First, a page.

When I was growing up, I always wanted to be an astronaut. While everyone else was going to the beach, I spent high school Spring Break at Space Camp (because I wasn’t nerdy enough already), and eventually ended up working there during and after college. There is just something I have always loved about the space program (I get that from my dad).
By sophomore year of college, I started to realize that I really didn’t like majoring in engineering and that I wasn’t REALLY going to be able to be an astronaut. This left me kind of adrift – I had never really considered what I was going to realistically do with my life. I changed majors seven times before finally graduating in Math, mostly because that’s what got me out the fastest. After graduation, I decided that what I really wanted to do was be a nurse, so I spent three years in nursing school in Alabama.
Upon graduation, I moved back home and made it six months at the charity hospital before leaving to save my sanity (I am ridiculously empathetic and kind of a crybaby, so I would pretty much go home and cry every night). I managed to get a job for a local business magazine doing accounts payable, which led me to eventually go back to school and get an MBA.
Getting an MBA was great – I loved being back in school and studying and made a lot of friends and eventually landed a great job that required a move to Houston. After an initial period of homesickness, I ended up loving it there. When my sisters started having kids, though, I felt like it was time to move back home, so I changed jobs and moved back home.
Fast forward to May 1, 2007 – I had been at my new job six months, and even though it was essentially the same job I had had in Houston, I found myself hating it. The thought of staying there for 29.5 more years until I was eligible to retire was intolerable, and I went through a little bit of a midlife crisis, because here I was almost 35 years old and I still didn’t know what I wanted to do when I grew up. It took me two weeks of researching to decide that I might want to teach high school. Both of my sisters and my mom teach, so I got a lot of support for the idea from the very beginning.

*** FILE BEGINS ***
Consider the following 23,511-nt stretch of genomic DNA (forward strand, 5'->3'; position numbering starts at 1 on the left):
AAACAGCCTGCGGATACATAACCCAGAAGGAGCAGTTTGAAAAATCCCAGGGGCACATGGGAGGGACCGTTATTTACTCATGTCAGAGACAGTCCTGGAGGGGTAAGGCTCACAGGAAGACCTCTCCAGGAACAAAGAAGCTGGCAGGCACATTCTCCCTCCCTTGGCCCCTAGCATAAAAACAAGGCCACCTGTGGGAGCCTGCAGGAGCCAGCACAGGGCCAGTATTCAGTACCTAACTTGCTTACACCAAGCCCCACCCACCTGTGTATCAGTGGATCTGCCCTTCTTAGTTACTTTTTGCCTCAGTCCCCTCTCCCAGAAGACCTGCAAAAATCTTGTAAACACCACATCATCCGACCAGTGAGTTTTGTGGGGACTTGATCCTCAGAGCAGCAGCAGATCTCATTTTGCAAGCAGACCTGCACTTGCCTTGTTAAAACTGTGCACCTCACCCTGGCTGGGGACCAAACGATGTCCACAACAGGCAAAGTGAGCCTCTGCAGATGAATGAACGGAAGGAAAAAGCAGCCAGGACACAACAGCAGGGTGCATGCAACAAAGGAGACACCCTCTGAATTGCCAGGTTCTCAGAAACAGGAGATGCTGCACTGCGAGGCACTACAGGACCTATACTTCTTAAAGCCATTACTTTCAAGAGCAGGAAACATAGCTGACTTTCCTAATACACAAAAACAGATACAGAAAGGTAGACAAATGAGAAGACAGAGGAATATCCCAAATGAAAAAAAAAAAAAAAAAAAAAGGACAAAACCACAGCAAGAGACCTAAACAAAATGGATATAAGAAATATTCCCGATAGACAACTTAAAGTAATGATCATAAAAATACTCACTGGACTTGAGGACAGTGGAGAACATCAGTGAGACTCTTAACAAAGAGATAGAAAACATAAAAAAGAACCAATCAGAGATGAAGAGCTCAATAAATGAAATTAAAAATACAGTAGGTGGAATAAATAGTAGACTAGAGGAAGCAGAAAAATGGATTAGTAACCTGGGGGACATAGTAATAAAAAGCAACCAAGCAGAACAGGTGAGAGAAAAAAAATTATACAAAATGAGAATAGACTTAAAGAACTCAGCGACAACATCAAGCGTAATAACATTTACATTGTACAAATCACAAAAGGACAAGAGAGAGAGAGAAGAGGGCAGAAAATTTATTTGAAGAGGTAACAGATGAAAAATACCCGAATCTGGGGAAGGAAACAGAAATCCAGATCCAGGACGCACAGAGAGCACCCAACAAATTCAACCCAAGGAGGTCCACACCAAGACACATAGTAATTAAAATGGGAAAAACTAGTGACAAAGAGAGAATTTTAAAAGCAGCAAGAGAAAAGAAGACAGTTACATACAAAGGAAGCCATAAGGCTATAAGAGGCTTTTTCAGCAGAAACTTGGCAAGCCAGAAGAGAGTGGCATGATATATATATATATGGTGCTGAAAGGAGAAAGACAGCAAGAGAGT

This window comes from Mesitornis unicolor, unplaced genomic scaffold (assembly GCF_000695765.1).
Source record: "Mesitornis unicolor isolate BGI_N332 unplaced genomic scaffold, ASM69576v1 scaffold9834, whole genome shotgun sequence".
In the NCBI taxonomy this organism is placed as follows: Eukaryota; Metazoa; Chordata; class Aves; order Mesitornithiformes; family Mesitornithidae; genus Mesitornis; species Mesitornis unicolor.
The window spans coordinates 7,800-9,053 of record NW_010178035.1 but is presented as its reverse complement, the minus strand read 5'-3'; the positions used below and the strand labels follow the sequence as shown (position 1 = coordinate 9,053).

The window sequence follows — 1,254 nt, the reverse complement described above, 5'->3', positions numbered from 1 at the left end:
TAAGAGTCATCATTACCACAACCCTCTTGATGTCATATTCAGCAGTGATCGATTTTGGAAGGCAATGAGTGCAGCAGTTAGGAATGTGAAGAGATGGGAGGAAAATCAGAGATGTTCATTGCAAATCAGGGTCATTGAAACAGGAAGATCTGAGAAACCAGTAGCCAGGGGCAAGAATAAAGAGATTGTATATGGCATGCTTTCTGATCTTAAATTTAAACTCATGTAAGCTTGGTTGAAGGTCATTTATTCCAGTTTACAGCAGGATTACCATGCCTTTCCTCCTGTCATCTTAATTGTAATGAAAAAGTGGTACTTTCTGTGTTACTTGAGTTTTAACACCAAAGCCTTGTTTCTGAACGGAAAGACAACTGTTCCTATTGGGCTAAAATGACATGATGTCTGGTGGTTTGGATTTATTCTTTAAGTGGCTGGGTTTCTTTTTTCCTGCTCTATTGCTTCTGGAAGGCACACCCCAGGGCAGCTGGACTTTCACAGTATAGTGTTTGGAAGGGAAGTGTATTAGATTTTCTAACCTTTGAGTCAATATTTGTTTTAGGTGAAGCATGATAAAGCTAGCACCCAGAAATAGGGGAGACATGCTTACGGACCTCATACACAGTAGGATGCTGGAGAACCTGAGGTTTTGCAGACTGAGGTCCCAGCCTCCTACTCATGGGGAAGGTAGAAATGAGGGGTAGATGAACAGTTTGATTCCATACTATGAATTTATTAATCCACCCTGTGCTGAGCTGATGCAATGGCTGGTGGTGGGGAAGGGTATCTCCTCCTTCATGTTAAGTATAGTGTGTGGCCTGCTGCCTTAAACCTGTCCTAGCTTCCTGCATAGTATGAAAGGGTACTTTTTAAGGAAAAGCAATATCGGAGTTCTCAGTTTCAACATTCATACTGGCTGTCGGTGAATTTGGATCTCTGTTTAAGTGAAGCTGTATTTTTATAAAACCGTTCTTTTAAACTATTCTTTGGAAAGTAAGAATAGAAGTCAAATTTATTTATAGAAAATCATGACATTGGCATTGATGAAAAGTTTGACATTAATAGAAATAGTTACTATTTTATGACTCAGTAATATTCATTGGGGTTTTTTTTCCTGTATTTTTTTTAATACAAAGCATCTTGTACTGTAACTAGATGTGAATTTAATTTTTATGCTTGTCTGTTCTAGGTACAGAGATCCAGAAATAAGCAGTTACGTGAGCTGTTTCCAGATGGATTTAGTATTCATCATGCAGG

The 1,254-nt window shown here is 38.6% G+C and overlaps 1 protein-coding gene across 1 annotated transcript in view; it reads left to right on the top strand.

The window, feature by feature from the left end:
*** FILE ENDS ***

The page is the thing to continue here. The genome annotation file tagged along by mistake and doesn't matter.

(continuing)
So I proceeded to plan it all out – I had already missed the cutoff for the teacher certification course that summer, so I was stuck at my job for another year. I figured I could save money and get certified the following summer – I had little to lose, because I was so unhappy at my job that I would be looking for something else anyway, so if teaching wasn’t a good fit, I could start looking at that point.
But, God has a sense of humor, and less than a week after I had decided all of this, one of the local Catholic schools had a teacher leave unexpectedly, and a friend of mine (who knew I had been thinking of teaching) mentioned it to one of the administrators and got me an interview for the next day (my 35th birthday). Private schools don’t have the same requirements for teachers as public schools, so I was going to be able to teach with my Math degree as long as I got 12 hours of education classes in the first two years. Within two days, I had signed a contract to start teaching in August of 2007, just two months away. It was a terrifying, exhilarating experience, but it really felt like God opened the door for me and that I should walk through it.
Whenever I tell people that I teach at an all boys Catholic high school, I can see their brain immediately jumping to Dead Poets Society. People who have not spent any time in an all boys school (or in high schools in general), are generally baffled as to why anyone would voluntarily spend that much time with adolescents, but I have to defend them as being awesome. It’s like living in an alternate universe from 7:25 to 2:47, but I wouldn’t have it any other way.